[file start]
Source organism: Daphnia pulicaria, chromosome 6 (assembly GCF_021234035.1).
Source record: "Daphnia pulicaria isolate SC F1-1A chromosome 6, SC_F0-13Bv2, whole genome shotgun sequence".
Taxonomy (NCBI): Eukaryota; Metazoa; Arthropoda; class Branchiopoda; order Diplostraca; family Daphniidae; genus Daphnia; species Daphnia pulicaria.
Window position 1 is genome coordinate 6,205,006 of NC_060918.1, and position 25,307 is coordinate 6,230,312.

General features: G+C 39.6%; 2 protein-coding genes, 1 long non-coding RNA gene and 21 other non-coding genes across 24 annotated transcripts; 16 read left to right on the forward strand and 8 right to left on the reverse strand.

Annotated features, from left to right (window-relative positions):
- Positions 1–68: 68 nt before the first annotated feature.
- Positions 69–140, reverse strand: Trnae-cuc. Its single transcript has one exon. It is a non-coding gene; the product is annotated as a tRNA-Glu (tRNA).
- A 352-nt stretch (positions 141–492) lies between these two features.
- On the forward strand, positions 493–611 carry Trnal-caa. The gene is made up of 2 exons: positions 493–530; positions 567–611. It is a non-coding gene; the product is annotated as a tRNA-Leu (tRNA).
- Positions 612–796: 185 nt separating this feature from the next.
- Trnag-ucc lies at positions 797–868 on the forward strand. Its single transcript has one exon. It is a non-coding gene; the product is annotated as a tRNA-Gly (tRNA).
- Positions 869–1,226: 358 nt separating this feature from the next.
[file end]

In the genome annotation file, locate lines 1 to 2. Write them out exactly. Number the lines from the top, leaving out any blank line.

Source organism: Daphnia pulicaria, chromosome 6 (assembly GCF_021234035.1).
Source record: "Daphnia pulicaria isolate SC F1-1A chromosome 6, SC_F0-13Bv2, whole genome shotgun sequence".